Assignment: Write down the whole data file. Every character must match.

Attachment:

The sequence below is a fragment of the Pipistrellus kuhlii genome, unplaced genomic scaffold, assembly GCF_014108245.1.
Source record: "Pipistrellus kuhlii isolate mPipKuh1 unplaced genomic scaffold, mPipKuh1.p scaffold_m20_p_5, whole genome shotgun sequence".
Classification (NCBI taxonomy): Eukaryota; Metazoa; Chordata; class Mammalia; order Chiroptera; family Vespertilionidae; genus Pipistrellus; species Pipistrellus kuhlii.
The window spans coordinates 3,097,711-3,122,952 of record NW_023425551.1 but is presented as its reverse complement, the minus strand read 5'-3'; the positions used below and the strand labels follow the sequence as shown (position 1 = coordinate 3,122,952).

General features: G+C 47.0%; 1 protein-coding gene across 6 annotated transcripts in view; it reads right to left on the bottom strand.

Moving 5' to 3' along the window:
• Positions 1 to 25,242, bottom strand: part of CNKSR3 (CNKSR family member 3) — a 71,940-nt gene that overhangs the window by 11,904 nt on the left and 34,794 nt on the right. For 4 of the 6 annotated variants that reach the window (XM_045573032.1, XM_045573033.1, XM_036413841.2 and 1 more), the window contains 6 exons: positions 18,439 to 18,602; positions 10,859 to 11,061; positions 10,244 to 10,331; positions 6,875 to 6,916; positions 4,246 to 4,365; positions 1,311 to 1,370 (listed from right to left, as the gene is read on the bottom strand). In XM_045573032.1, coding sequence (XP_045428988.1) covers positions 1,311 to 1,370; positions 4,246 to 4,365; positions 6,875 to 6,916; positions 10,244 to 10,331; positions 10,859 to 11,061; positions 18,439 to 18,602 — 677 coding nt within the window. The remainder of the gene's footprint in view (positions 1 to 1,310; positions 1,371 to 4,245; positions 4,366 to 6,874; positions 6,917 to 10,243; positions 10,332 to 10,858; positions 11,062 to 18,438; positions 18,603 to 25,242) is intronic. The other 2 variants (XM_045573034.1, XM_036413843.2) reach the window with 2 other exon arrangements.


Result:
The sequence below is a fragment of the Pipistrellus kuhlii genome, unplaced genomic scaffold, assembly GCF_014108245.1.
Source record: "Pipistrellus kuhlii isolate mPipKuh1 unplaced genomic scaffold, mPipKuh1.p scaffold_m20_p_5, whole genome shotgun sequence".
Classification (NCBI taxonomy): Eukaryota; Metazoa; Chordata; class Mammalia; order Chiroptera; family Vespertilionidae; genus Pipistrellus; species Pipistrellus kuhlii.
The window spans coordinates 3,097,711-3,122,952 of record NW_023425551.1 but is presented as its reverse complement, the minus strand read 5'-3'; the positions used below and the strand labels follow the sequence as shown (position 1 = coordinate 3,122,952).

General features: G+C 47.0%; 1 protein-coding gene across 6 annotated transcripts in view; it reads right to left on the bottom strand.

Moving 5' to 3' along the window:
• Positions 1 to 25,242, bottom strand: part of CNKSR3 (CNKSR family member 3) — a 71,940-nt gene that overhangs the window by 11,904 nt on the left and 34,794 nt on the right. For 4 of the 6 annotated variants that reach the window (XM_045573032.1, XM_045573033.1, XM_036413841.2 and 1 more), the window contains 6 exons: positions 18,439 to 18,602; positions 10,859 to 11,061; positions 10,244 to 10,331; positions 6,875 to 6,916; positions 4,246 to 4,365; positions 1,311 to 1,370 (listed from right to left, as the gene is read on the bottom strand). In XM_045573032.1, coding sequence (XP_045428988.1) covers positions 1,311 to 1,370; positions 4,246 to 4,365; positions 6,875 to 6,916; positions 10,244 to 10,331; positions 10,859 to 11,061; positions 18,439 to 18,602 — 677 coding nt within the window. The remainder of the gene's footprint in view (positions 1 to 1,310; positions 1,371 to 4,245; positions 4,366 to 6,874; positions 6,917 to 10,243; positions 10,332 to 10,858; positions 11,062 to 18,438; positions 18,603 to 25,242) is intronic. The other 2 variants (XM_045573034.1, XM_036413843.2) reach the window with 2 other exon arrangements.